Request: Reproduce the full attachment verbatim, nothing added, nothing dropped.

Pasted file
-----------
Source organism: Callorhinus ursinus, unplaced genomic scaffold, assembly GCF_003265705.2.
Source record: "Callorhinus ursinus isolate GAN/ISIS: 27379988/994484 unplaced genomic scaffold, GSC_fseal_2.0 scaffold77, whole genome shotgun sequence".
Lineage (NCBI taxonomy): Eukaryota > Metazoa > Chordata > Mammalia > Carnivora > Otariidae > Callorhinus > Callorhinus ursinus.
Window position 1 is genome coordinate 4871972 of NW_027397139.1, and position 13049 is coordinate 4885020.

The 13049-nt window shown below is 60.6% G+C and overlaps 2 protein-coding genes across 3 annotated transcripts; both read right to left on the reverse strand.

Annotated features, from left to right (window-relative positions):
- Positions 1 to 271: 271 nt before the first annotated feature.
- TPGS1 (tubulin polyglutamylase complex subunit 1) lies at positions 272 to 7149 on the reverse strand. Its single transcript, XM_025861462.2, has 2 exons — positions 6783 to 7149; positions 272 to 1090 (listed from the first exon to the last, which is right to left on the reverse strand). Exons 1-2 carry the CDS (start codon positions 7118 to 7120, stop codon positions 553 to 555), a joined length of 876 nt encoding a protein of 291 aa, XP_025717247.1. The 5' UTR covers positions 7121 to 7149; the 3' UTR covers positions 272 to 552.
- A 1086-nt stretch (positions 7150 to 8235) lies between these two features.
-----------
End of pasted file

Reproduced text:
Source organism: Callorhinus ursinus, unplaced genomic scaffold, assembly GCF_003265705.2.
Source record: "Callorhinus ursinus isolate GAN/ISIS: 27379988/994484 unplaced genomic scaffold, GSC_fseal_2.0 scaffold77, whole genome shotgun sequence".
Lineage (NCBI taxonomy): Eukaryota > Metazoa > Chordata > Mammalia > Carnivora > Otariidae > Callorhinus > Callorhinus ursinus.
Window position 1 is genome coordinate 4871972 of NW_027397139.1, and position 13049 is coordinate 4885020.

The 13049-nt window shown below is 60.6% G+C and overlaps 2 protein-coding genes across 3 annotated transcripts; both read right to left on the reverse strand.

Annotated features, from left to right (window-relative positions):
- Positions 1 to 271: 271 nt before the first annotated feature.
- TPGS1 (tubulin polyglutamylase complex subunit 1) lies at positions 272 to 7149 on the reverse strand. Its single transcript, XM_025861462.2, has 2 exons — positions 6783 to 7149; positions 272 to 1090 (listed from the first exon to the last, which is right to left on the reverse strand). Exons 1-2 carry the CDS (start codon positions 7118 to 7120, stop codon positions 553 to 555), a joined length of 876 nt encoding a protein of 291 aa, XP_025717247.1. The 5' UTR covers positions 7121 to 7149; the 3' UTR covers positions 272 to 552.
- A 1086-nt stretch (positions 7150 to 8235) lies between these two features.